Hancock Whitney Bank President Joe Exnicios retiring after 45 years; ‘He is a class act’

Hancock Whitney Bank President Joe Exnicios retiring after 45 years; 'He is a class act'
Buffett Image

When Joe Exnicios walked into the grand old lobby of the Whitney Bank building on St. Charles Avenue for his first day on the job in 1978, “The Whitney,” as New Orleanians called it, was one of the three locally owned banks that dominated the market.

New Orleans was riding an oil boom. Nearly a dozen skyscrapers were under construction downtown. And new devices, called Automatic Teller Machines, were just beginning to change the nature of banking.

Exnicios, 68, leaves a very different banking world when he retires Friday, after a 45-year career, the last nine years as President, at what is now Hancock Whitney Bank.   

Whitney’s two, prominent local competitors – First Commerce Corp. and Hibernia – have long since been swallowed by large national banks. Whitney itself was purchased a decade ago by Gulfport-based Hancock Bank. The 113-year-old building on St. Charles has been sold to a developer. New Orleans, which has seen most of its energy industry flee to Houston, hasn’t built a new office tower in more than 30 years.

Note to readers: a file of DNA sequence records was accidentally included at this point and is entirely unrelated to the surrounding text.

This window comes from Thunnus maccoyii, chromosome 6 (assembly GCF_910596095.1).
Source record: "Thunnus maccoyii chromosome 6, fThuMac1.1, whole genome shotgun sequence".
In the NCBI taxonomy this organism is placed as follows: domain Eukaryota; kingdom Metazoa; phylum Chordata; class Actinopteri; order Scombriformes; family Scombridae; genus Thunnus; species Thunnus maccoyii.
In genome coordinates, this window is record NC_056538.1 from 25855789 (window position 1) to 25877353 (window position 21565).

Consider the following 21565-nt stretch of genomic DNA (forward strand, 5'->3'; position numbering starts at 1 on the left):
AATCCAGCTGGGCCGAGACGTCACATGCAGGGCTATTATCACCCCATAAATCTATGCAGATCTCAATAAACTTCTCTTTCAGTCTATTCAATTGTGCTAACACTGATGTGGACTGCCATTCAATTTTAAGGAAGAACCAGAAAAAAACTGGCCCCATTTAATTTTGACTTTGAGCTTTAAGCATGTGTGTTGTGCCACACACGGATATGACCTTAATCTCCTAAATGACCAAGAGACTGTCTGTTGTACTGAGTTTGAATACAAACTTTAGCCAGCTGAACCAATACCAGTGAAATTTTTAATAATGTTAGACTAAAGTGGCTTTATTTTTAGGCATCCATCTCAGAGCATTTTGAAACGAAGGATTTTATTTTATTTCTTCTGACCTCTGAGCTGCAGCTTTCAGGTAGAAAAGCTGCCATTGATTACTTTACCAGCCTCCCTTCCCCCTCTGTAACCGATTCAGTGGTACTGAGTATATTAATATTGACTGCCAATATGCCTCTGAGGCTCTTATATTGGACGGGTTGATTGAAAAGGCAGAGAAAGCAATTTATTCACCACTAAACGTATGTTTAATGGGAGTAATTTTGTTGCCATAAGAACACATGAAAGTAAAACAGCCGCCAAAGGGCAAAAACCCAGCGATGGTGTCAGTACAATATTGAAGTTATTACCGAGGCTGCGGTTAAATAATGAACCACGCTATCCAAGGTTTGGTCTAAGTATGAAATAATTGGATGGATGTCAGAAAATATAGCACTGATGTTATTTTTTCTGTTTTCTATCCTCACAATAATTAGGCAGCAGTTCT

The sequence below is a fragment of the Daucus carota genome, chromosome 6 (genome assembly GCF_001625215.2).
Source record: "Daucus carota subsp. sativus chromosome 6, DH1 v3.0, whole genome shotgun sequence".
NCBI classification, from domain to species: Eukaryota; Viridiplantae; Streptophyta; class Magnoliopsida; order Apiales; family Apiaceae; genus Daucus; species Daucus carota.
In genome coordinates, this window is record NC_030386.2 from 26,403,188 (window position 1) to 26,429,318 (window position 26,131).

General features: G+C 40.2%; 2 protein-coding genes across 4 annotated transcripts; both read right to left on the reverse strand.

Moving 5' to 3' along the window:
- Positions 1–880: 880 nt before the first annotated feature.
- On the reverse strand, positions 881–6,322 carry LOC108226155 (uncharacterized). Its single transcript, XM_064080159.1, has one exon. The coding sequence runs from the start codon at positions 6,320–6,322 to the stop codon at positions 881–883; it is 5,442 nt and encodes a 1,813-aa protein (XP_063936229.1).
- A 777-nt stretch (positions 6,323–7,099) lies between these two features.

“A lot has changed,” said Exnicios as he sat in his office on the 34th floor of the Hancock Whitney Tower on Poydras Street, the bank’s local headquarters since 2017. “All the decisions were made at 228 St. Charles, we only had a dozen branches, and we had ladies who spent entire careers working as tellers.”

Over the past four decades, Exnicios has been a bridge between the Whitney of the past and the Hancock Whitney of the present. His departure marks the end of an era. New Orleans is still vital to the institution, accounting for more than one-third of all bank assets. But the city is now one of several power centers for Hancock Whitney.